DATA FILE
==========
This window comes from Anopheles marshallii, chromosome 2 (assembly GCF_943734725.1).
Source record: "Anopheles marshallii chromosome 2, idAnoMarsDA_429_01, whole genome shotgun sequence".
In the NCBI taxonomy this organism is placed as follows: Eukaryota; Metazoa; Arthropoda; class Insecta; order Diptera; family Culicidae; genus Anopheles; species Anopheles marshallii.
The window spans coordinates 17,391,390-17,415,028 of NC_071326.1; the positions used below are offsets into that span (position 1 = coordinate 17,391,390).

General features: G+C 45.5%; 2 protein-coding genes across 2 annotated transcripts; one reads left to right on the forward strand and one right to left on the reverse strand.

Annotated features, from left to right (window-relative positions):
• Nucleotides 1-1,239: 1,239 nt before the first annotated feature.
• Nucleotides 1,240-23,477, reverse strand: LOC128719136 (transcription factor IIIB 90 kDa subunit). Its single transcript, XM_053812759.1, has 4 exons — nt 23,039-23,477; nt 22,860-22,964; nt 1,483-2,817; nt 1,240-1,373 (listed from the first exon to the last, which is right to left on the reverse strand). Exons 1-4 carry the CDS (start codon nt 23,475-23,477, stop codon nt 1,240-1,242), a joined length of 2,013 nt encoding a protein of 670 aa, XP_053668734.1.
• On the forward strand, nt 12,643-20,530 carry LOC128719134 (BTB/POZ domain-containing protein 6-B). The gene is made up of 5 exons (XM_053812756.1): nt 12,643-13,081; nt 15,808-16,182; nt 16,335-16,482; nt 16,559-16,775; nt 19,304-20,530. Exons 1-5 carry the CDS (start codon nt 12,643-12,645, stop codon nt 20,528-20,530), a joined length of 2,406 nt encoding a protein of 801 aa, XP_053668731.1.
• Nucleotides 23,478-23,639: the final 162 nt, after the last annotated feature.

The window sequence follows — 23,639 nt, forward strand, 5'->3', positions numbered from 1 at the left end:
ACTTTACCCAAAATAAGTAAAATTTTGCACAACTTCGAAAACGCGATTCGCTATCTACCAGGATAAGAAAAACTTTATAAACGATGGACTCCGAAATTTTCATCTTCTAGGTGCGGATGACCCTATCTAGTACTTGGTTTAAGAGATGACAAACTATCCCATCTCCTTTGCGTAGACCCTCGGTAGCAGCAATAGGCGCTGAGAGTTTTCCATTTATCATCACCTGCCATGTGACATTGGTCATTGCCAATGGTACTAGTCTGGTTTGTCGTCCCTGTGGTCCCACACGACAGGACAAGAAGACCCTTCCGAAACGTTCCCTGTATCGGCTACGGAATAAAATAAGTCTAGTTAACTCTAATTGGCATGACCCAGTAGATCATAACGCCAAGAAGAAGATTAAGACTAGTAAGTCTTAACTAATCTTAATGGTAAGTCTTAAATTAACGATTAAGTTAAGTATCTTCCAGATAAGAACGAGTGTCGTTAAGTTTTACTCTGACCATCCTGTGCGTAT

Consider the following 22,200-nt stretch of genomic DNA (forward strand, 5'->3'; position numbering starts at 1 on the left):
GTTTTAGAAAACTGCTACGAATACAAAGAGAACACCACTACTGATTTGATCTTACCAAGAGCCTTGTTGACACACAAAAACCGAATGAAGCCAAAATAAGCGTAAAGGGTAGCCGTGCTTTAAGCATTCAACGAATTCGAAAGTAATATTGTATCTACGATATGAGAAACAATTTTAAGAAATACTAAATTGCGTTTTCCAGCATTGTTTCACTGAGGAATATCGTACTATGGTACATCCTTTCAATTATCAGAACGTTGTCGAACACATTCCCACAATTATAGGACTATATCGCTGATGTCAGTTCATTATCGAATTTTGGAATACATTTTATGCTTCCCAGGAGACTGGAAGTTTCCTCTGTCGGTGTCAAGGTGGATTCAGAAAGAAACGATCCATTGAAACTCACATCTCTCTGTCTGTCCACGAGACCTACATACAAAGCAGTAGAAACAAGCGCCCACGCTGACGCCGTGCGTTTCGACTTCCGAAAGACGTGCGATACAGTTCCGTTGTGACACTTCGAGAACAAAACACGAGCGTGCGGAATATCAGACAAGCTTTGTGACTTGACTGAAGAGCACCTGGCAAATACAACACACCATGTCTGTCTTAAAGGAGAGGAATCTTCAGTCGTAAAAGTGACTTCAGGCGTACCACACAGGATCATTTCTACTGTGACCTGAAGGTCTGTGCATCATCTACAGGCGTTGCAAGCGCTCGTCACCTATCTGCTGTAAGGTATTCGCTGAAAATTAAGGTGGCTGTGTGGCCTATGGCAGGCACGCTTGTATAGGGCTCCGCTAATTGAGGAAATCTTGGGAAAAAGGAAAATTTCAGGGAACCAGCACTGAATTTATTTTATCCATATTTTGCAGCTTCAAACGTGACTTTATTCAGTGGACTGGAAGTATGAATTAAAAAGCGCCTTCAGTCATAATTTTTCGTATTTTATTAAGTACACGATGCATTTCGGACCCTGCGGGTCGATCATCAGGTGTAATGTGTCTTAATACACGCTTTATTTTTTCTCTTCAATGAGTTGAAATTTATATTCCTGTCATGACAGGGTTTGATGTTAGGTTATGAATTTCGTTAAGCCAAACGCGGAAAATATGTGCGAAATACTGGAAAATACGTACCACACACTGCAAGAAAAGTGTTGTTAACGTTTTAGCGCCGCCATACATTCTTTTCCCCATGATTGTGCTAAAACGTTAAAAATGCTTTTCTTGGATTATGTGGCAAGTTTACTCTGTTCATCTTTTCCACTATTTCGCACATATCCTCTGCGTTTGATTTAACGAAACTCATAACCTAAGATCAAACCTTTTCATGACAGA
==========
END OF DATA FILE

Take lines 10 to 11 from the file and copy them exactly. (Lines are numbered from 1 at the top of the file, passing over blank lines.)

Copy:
• Nucleotides 23,478-23,639: the final 162 nt, after the last annotated feature.

The window sequence follows — 23,639 nt, forward strand, 5'->3', positions numbered from 1 at the left end: